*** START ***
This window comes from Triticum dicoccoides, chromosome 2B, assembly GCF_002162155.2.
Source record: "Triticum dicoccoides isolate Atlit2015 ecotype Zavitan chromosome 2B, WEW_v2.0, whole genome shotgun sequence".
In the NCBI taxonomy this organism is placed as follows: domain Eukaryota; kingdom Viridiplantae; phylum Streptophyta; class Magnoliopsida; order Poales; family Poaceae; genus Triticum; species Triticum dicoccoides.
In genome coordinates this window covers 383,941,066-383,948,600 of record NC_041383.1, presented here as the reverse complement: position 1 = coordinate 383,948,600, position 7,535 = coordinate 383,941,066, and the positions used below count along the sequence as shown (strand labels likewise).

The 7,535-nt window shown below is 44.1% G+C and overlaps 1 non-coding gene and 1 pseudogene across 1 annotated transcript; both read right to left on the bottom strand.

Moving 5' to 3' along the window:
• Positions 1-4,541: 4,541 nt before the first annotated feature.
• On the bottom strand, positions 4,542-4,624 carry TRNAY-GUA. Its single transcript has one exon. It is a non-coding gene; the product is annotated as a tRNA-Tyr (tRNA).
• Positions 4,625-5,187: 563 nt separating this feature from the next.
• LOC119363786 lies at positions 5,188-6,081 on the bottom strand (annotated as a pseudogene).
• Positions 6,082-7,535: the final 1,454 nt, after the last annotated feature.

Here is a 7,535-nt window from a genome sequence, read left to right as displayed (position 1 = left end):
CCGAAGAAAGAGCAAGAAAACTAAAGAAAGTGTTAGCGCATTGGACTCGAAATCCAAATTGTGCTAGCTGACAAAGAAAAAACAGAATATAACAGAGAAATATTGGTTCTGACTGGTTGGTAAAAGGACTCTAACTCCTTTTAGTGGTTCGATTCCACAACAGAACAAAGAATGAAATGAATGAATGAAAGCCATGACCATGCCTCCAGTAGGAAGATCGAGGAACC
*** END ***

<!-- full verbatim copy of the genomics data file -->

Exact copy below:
This window comes from Triticum dicoccoides, chromosome 2B, assembly GCF_002162155.2.
Source record: "Triticum dicoccoides isolate Atlit2015 ecotype Zavitan chromosome 2B, WEW_v2.0, whole genome shotgun sequence".
In the NCBI taxonomy this organism is placed as follows: domain Eukaryota; kingdom Viridiplantae; phylum Streptophyta; class Magnoliopsida; order Poales; family Poaceae; genus Triticum; species Triticum dicoccoides.
In genome coordinates this window covers 383,941,066-383,948,600 of record NC_041383.1, presented here as the reverse complement: position 1 = coordinate 383,948,600, position 7,535 = coordinate 383,941,066, and the positions used below count along the sequence as shown (strand labels likewise).

The 7,535-nt window shown below is 44.1% G+C and overlaps 1 non-coding gene and 1 pseudogene across 1 annotated transcript; both read right to left on the bottom strand.

Moving 5' to 3' along the window:
• Positions 1-4,541: 4,541 nt before the first annotated feature.
• On the bottom strand, positions 4,542-4,624 carry TRNAY-GUA. Its single transcript has one exon. It is a non-coding gene; the product is annotated as a tRNA-Tyr (tRNA).
• Positions 4,625-5,187: 563 nt separating this feature from the next.
• LOC119363786 lies at positions 5,188-6,081 on the bottom strand (annotated as a pseudogene).
• Positions 6,082-7,535: the final 1,454 nt, after the last annotated feature.

Here is a 7,535-nt window from a genome sequence, read left to right as displayed (position 1 = left end):
CCGAAGAAAGAGCAAGAAAACTAAAGAAAGTGTTAGCGCATTGGACTCGAAATCCAAATTGTGCTAGCTGACAAAGAAAAAACAGAATATAACAGAGAAATATTGGTTCTGACTGGTTGGTAAAAGGACTCTAACTCCTTTTAGTGGTTCGATTCCACAACAGAACAAAGAATGAAATGAATGAATGAAAGCCATGACCATGCCTCCAGTAGGAAGATCGAGGAACC